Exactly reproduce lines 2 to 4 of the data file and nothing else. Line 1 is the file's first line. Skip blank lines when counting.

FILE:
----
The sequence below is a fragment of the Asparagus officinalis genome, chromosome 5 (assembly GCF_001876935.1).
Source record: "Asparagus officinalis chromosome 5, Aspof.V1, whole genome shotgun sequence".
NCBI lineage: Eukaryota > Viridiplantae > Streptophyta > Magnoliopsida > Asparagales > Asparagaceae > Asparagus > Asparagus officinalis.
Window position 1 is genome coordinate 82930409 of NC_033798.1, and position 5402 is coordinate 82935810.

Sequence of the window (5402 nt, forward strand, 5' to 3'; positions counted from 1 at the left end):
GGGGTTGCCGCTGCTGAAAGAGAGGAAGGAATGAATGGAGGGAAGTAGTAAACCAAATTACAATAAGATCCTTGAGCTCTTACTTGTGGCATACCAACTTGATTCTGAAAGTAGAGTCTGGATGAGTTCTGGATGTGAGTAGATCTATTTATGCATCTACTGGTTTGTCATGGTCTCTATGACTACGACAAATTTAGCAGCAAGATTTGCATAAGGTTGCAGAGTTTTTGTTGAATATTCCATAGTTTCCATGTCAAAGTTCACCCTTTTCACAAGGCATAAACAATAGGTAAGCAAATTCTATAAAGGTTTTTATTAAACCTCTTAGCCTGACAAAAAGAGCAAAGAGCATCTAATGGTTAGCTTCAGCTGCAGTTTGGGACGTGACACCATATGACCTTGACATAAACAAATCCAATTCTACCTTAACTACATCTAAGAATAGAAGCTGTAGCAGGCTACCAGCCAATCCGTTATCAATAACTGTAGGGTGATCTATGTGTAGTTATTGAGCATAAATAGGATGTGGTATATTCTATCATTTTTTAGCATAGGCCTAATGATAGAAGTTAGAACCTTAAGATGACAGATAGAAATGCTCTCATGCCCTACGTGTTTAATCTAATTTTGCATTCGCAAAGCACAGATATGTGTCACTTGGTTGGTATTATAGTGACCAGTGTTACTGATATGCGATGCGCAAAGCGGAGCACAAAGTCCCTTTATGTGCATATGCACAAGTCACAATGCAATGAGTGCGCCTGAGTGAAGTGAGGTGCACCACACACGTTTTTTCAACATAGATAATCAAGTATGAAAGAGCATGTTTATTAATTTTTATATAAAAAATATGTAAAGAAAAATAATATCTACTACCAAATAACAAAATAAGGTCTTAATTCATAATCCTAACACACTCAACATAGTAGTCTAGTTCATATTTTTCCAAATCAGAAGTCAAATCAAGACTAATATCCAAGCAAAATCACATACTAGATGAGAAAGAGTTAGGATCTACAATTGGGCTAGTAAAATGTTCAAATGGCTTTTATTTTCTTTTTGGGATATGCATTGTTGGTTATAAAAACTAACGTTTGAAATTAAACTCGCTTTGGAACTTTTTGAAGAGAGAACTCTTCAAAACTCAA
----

Source record: "Asparagus officinalis chromosome 5, Aspof.V1, whole genome shotgun sequence".
NCBI lineage: Eukaryota > Viridiplantae > Streptophyta > Magnoliopsida > Asparagales > Asparagaceae > Asparagus > Asparagus officinalis.
Window position 1 is genome coordinate 82930409 of NC_033798.1, and position 5402 is coordinate 82935810.